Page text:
Thursday, June 25, 2009

A Typical Day for Benia

Once again, I have managed to be very late to work today. I am very lucky to work at an office where I can be flexible with my hours and adjust as needed. However, there are certain core hours during which we are all supposed to be in the office and I know how hard it can be to make up time if a deficit builds up. Fibromyalgia be damned!

In case anyone wonders why I am always coming into the office so late, please know that I typically eat lunch at my desk and work late to ensure I earn an honest week's pay. I will also expose some of the mysterious details of my frequent lateness here, in this blog.

As I have already outlined in an earlier post, I take a lot of medicine to try to control the many symptoms of Fibromyalgia. They don't relieve me completely, but they all do a little something for me. Among the drugs I take are two that help me sleep - one helps me to be asleep, the other helps me to get all the proper stages of sleep. Sleep is typically the first focus of treatments for fibromites, because studies have found that anyone with inadequate sleep has an increased sensitivity to pain. For fibromites like me, that means I feel worse, sleep worse, etc. It becomes a downward spiral of maddening symptoms. So, doctors encourage us to get as much sleep as we can get.

Getting back to my day, I take medications that help me sleep. I typically get to bed around 10pm on a worknight. Getting up at 6am or even 5am used to be fine for me before the FM, but now, it's unthinkable. Don lets me sleep until he leaves for work, which is usually closer to 7am or 8am. I am grateful that we have found this system, but here is the first reason for my tardiness.

Another typical symptom of Fibromyalgia is muscle stiffness that is especially bad in the mornings. I experience that morning stiffness just about every day. When I first wake up, my muscles are very tight and painful. Walking and moving around is challenging for me, and I need to be especially careful not to hurt my stiff muscles and cause a flare. As a result of this symptom, I am very slow to get to the bathroom, get to breakfast, shower, get dressed, etc. I probably need twice the amount of time it would take a normal person to do the same morning routine. I don't want to go slow, I have to.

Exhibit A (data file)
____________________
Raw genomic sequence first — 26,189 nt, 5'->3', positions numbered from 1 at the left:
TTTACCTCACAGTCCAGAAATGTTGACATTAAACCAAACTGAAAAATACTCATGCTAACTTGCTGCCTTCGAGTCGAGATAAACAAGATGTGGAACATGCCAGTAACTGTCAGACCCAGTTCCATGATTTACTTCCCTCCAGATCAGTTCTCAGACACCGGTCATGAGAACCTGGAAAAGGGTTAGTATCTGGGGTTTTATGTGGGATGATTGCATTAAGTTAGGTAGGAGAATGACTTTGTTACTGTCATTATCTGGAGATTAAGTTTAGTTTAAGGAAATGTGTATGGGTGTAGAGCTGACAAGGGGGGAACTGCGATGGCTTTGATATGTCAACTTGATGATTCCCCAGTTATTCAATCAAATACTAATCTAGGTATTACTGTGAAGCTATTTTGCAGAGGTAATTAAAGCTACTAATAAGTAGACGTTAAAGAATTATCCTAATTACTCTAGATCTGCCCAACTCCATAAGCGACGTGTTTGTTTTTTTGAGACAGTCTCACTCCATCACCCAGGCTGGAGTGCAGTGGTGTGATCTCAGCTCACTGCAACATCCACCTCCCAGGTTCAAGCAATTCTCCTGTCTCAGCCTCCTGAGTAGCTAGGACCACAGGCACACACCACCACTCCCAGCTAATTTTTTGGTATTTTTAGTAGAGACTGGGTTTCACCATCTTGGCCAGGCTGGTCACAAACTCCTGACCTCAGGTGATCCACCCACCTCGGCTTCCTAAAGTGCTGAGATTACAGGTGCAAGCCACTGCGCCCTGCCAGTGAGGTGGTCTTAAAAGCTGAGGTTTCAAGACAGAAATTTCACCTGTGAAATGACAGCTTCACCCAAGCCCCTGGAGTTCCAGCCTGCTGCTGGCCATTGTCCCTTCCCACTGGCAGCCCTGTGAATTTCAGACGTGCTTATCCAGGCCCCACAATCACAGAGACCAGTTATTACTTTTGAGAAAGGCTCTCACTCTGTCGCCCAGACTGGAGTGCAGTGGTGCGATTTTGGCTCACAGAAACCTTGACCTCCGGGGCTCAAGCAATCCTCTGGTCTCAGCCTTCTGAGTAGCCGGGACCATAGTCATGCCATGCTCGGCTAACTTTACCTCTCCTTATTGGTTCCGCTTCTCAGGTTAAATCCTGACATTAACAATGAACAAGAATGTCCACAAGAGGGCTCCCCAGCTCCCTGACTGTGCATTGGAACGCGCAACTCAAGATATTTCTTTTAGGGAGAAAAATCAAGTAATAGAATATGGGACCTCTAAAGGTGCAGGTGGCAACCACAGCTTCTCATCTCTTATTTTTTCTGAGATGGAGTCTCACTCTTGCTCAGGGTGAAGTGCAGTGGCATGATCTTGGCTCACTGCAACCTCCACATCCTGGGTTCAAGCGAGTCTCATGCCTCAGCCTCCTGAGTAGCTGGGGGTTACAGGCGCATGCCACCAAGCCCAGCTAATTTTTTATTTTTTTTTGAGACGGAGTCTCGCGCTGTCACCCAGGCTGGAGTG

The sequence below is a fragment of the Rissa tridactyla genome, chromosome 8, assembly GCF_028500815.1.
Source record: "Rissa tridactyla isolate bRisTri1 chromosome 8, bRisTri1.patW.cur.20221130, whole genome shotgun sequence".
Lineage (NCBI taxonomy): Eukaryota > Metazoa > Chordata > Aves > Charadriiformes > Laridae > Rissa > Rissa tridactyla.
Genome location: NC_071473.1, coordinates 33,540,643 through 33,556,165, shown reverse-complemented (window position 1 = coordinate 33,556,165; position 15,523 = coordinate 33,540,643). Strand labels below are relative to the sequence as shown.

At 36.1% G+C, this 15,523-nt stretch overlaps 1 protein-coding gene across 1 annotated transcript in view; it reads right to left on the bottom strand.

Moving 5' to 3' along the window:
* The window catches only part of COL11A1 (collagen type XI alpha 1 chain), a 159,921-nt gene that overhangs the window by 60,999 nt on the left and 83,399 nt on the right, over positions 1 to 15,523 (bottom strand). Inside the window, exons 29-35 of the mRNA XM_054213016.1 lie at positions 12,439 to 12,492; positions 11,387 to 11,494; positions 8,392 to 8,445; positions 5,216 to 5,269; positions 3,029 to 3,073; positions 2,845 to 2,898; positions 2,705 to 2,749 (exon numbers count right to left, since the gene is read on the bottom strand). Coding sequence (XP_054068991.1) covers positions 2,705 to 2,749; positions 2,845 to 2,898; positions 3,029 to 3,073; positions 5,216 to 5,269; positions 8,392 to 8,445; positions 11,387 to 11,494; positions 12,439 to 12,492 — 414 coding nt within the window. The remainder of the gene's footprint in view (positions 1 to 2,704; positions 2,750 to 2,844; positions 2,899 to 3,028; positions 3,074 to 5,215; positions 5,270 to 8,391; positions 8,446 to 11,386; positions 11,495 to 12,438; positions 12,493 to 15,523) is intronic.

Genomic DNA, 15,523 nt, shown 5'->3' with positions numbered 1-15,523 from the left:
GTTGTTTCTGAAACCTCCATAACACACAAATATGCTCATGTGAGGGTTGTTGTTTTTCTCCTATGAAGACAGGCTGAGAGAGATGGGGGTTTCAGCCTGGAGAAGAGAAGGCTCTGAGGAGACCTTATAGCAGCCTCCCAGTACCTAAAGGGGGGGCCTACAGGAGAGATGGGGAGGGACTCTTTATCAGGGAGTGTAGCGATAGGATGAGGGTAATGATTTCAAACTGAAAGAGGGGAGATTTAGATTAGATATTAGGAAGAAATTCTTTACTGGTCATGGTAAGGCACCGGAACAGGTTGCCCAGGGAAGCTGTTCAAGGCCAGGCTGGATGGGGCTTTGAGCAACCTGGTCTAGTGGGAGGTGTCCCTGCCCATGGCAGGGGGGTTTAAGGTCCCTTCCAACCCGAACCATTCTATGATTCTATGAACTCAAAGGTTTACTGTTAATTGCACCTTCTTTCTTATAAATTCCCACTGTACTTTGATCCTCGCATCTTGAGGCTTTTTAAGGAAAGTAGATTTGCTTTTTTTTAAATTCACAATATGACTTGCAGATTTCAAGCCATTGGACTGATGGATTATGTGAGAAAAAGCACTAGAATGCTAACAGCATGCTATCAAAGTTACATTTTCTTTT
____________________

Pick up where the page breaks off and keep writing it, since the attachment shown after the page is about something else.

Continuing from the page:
Next, is the inevitable IBS episodes. I usually eat cereal with unsweetened soymilk for breakfast. When the IBS is especially bad, my belly starts to hurt right about the time I'm finishing up my cereal and I need to rush to the bathroom to violently dispose of the gas and, well, you know the rest - it's ugly. On other days, there is no urgent rush, but there is usually discomfort and pain, and a waiting game in the bathroom for some relief. There are some days when relief doesn't come, and the clock urges me to get going and all I can do is hope things will work themselves out later on. Today was one of those days. I am grateful that I am usually limited to having the more violent episodes of IBS only after meals. Back when this was still new to me, I hadn't established a pattern, and the unpredictableness was adding stress to my days. Knowing really is half the battle.